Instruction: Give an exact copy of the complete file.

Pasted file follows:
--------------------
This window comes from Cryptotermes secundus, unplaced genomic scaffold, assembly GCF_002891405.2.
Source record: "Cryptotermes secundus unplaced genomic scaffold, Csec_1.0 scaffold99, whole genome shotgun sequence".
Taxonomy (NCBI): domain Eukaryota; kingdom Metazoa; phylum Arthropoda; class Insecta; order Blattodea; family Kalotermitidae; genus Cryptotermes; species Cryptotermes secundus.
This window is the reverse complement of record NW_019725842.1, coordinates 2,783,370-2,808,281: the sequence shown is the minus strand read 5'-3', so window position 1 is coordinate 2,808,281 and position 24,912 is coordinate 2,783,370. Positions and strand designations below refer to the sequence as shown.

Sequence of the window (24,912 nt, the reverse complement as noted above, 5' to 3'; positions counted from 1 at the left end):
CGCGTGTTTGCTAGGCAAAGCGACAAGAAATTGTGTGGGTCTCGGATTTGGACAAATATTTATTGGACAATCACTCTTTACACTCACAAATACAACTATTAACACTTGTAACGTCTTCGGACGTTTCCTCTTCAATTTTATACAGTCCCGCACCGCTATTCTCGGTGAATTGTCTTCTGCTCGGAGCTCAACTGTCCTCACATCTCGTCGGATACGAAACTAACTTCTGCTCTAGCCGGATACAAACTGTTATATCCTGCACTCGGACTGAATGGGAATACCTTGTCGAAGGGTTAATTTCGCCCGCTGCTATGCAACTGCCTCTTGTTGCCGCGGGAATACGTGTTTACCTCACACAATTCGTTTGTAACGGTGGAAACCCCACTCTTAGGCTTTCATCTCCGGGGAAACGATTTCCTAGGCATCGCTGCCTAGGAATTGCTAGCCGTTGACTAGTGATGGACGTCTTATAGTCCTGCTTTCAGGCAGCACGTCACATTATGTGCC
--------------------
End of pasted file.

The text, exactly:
This window comes from Cryptotermes secundus, unplaced genomic scaffold, assembly GCF_002891405.2.
Source record: "Cryptotermes secundus unplaced genomic scaffold, Csec_1.0 scaffold99, whole genome shotgun sequence".
Taxonomy (NCBI): domain Eukaryota; kingdom Metazoa; phylum Arthropoda; class Insecta; order Blattodea; family Kalotermitidae; genus Cryptotermes; species Cryptotermes secundus.
This window is the reverse complement of record NW_019725842.1, coordinates 2,783,370-2,808,281: the sequence shown is the minus strand read 5'-3', so window position 1 is coordinate 2,808,281 and position 24,912 is coordinate 2,783,370. Positions and strand designations below refer to the sequence as shown.

Sequence of the window (24,912 nt, the reverse complement as noted above, 5' to 3'; positions counted from 1 at the left end):
CGCGTGTTTGCTAGGCAAAGCGACAAGAAATTGTGTGGGTCTCGGATTTGGACAAATATTTATTGGACAATCACTCTTTACACTCACAAATACAACTATTAACACTTGTAACGTCTTCGGACGTTTCCTCTTCAATTTTATACAGTCCCGCACCGCTATTCTCGGTGAATTGTCTTCTGCTCGGAGCTCAACTGTCCTCACATCTCGTCGGATACGAAACTAACTTCTGCTCTAGCCGGATACAAACTGTTATATCCTGCACTCGGACTGAATGGGAATACCTTGTCGAAGGGTTAATTTCGCCCGCTGCTATGCAACTGCCTCTTGTTGCCGCGGGAATACGTGTTTACCTCACACAATTCGTTTGTAACGGTGGAAACCCCACTCTTAGGCTTTCATCTCCGGGGAAACGATTTCCTAGGCATCGCTGCCTAGGAATTGCTAGCCGTTGACTAGTGATGGACGTCTTATAGTCCTGCTTTCAGGCAGCACGTCACATTATGTGCC